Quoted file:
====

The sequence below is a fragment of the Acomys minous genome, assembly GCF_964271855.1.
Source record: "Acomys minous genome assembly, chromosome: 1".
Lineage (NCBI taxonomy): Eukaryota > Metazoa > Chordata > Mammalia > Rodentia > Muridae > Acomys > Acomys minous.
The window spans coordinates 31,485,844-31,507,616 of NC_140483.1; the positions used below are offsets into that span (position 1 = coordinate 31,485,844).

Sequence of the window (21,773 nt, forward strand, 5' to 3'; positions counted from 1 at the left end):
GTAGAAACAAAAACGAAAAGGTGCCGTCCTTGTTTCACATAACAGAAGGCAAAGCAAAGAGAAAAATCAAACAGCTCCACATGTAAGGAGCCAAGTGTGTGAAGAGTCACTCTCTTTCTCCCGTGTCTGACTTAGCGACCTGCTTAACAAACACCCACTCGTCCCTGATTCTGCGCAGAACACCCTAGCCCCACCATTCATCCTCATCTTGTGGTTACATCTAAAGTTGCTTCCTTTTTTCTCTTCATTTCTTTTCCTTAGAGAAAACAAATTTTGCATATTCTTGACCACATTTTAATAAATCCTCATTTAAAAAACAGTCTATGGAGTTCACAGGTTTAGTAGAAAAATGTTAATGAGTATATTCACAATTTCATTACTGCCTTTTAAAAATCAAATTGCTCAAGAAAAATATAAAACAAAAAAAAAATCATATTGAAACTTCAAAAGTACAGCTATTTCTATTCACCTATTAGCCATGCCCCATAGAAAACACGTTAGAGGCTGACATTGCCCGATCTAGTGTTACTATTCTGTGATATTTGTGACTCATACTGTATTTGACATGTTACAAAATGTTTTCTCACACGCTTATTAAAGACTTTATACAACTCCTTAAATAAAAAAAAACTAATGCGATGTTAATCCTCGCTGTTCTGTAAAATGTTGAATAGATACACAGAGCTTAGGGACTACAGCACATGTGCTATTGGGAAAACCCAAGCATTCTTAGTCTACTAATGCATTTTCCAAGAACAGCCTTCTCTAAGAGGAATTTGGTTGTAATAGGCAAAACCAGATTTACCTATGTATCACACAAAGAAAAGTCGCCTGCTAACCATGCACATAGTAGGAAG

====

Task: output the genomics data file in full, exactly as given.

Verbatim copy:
The sequence below is a fragment of the Acomys minous genome, assembly GCF_964271855.1.
Source record: "Acomys minous genome assembly, chromosome: 1".
Lineage (NCBI taxonomy): Eukaryota > Metazoa > Chordata > Mammalia > Rodentia > Muridae > Acomys > Acomys minous.
The window spans coordinates 31,485,844-31,507,616 of NC_140483.1; the positions used below are offsets into that span (position 1 = coordinate 31,485,844).

Sequence of the window (21,773 nt, forward strand, 5' to 3'; positions counted from 1 at the left end):
GTAGAAACAAAAACGAAAAGGTGCCGTCCTTGTTTCACATAACAGAAGGCAAAGCAAAGAGAAAAATCAAACAGCTCCACATGTAAGGAGCCAAGTGTGTGAAGAGTCACTCTCTTTCTCCCGTGTCTGACTTAGCGACCTGCTTAACAAACACCCACTCGTCCCTGATTCTGCGCAGAACACCCTAGCCCCACCATTCATCCTCATCTTGTGGTTACATCTAAAGTTGCTTCCTTTTTTCTCTTCATTTCTTTTCCTTAGAGAAAACAAATTTTGCATATTCTTGACCACATTTTAATAAATCCTCATTTAAAAAACAGTCTATGGAGTTCACAGGTTTAGTAGAAAAATGTTAATGAGTATATTCACAATTTCATTACTGCCTTTTAAAAATCAAATTGCTCAAGAAAAATATAAAACAAAAAAAAAATCATATTGAAACTTCAAAAGTACAGCTATTTCTATTCACCTATTAGCCATGCCCCATAGAAAACACGTTAGAGGCTGACATTGCCCGATCTAGTGTTACTATTCTGTGATATTTGTGACTCATACTGTATTTGACATGTTACAAAATGTTTTCTCACACGCTTATTAAAGACTTTATACAACTCCTTAAATAAAAAAAAACTAATGCGATGTTAATCCTCGCTGTTCTGTAAAATGTTGAATAGATACACAGAGCTTAGGGACTACAGCACATGTGCTATTGGGAAAACCCAAGCATTCTTAGTCTACTAATGCATTTTCCAAGAACAGCCTTCTCTAAGAGGAATTTGGTTGTAATAGGCAAAACCAGATTTACCTATGTATCACACAAAGAAAAGTCGCCTGCTAACCATGCACATAGTAGGAAG